The writing is literary, speaking about young soldiers going to the front lines in France during WWI, "They all looked like that when they came out to France...they were determined to do their duty. They had no idea what was waiting for them."

We learn about a number of men who are killed in the same manner and with the same weapon. The investigators are tenacious in the manner in which they attempt to stop the murdering as the bodies pile up and newspapers criticize their effort.

It was also interesting to see Madden when he was not an investigator. We watch him help his wife's elderly aunt with her home renovations and see ourselves in similar situations.

Overall, a book I recommend and a story I will tell others not to miss.

Sunday, November 16, 2014

Do not forsake me oh my Darlin'

In a novel that takes place in Jericho, Mississippi, there were occasions when I felt that I was reading a John Grisham story.

Ace Atkins has talent for dialogue and description that goes together to give his readers a real feel for the action evolving before us. I've enjoyed his Robert B. Parker novels and was highly entertained with his new novel.

A shootout takes place before the action of the story gets underway and Sheriff Quinn Carlson and his chief deputy are under investigation for their roles in it.

The central story involves a teenage girl, Diane Tull, who is raped - along with her teenage girlfriend. Then the rapist, a black man, shot both girls, killing Diane's friend. Men from the community became enraged and searched for the criminal. Then, they took the law into their own hands.

However, a number of weeks later, Diane saw the real rapist in town. When she tried to let others know, they didn't want to listen.

Now, thirty-seven-years later, Diane tells Quinn what she knows and asks him to reopen the case.

We've all read stories where the wrong man was accused and made to pay for another's crime. The manner in which Ace Atkins writes makes the reader see how this could happen and wonder if it could be resolved.

Very entertaining story with good characters and a fine plot.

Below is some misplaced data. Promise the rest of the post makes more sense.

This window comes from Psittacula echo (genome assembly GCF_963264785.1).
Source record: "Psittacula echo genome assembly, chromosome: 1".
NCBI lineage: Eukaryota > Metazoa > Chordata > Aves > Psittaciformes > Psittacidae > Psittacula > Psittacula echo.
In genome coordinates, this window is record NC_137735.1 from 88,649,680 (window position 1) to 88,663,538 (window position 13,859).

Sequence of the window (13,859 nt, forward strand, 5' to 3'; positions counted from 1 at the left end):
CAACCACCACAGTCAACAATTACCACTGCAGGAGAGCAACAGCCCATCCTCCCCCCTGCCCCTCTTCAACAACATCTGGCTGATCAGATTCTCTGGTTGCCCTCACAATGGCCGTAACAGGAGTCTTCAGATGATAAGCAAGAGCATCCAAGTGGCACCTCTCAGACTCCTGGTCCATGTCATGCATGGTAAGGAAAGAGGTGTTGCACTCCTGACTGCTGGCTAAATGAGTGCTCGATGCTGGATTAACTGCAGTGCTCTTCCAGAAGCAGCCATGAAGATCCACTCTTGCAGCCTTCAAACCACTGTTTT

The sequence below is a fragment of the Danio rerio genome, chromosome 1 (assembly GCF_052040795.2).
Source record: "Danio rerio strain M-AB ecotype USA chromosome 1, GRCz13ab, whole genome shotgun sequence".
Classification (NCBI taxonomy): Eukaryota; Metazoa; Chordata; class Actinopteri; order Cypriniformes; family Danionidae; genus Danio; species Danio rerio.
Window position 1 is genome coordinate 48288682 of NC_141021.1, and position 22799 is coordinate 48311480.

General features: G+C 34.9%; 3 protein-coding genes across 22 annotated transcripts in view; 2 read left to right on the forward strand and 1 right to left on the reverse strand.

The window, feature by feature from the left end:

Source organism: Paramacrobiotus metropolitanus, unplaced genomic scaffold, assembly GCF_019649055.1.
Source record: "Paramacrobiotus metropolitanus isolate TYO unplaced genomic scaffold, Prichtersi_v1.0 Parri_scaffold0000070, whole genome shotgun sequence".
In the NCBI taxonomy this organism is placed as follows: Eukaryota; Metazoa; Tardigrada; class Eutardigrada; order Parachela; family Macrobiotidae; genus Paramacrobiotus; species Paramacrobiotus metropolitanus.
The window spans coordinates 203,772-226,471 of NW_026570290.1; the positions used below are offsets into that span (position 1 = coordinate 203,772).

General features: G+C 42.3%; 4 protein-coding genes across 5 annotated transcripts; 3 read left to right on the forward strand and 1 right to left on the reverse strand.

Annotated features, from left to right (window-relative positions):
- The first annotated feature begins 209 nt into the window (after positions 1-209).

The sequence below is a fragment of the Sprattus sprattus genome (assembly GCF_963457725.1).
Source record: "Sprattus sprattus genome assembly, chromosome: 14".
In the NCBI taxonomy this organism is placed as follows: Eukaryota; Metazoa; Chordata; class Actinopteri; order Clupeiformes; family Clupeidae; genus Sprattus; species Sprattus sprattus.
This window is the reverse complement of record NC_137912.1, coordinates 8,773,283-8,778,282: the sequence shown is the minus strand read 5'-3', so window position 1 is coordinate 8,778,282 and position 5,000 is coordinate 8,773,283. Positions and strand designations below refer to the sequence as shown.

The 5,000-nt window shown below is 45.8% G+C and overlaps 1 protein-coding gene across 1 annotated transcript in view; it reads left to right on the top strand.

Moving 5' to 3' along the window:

"Three Strikes and You're Dead" book signing

Enjoyed the book signing for "Three Strikes and You're Dead" at Breakwater Books in Guilford today.
It was a cozy setting and it allowed friends to visit and discuss the publishing process and the story.
What great fun to have something I created discussed and enjoyed!

Tuesday, November 11, 2014

Ashes, ashes, we all fall down

If "Blood and Ashes" was a cold cereal, it would be called snap, crackle and pop, pop, pop.

Ex-soldier, Joe Hunter, is asked for help from a former colleague, Don Griffiths who worked with Hunter in the past. They had taken down terrorist groups and stopped domestic terrorists before they could execute their schemes.

No sooner does Hunter arrive at the Griffiths' home then the action begins. He's forced to use close combat ability to dispose of two men who were watching Griffiths' home and decide to challenge him.

Later, Griffiths' family is attacked by a Neo-Nazi group who were supporters of a terrorist believed to be dead. Griffiths was instrumental in the trial and jailing of the leader of this group.

After a Rambo type display, Hunter rescues Griffiths' family.  Afterwards, a new saga begins where Hunter must help stop a plot by the survivors of the Neo-Nazi group. They plan an action against Manhattan.

We learn little of the background of Hunter. He had been a member of a clandestine group and now, the groups part in the plot begins to come clear.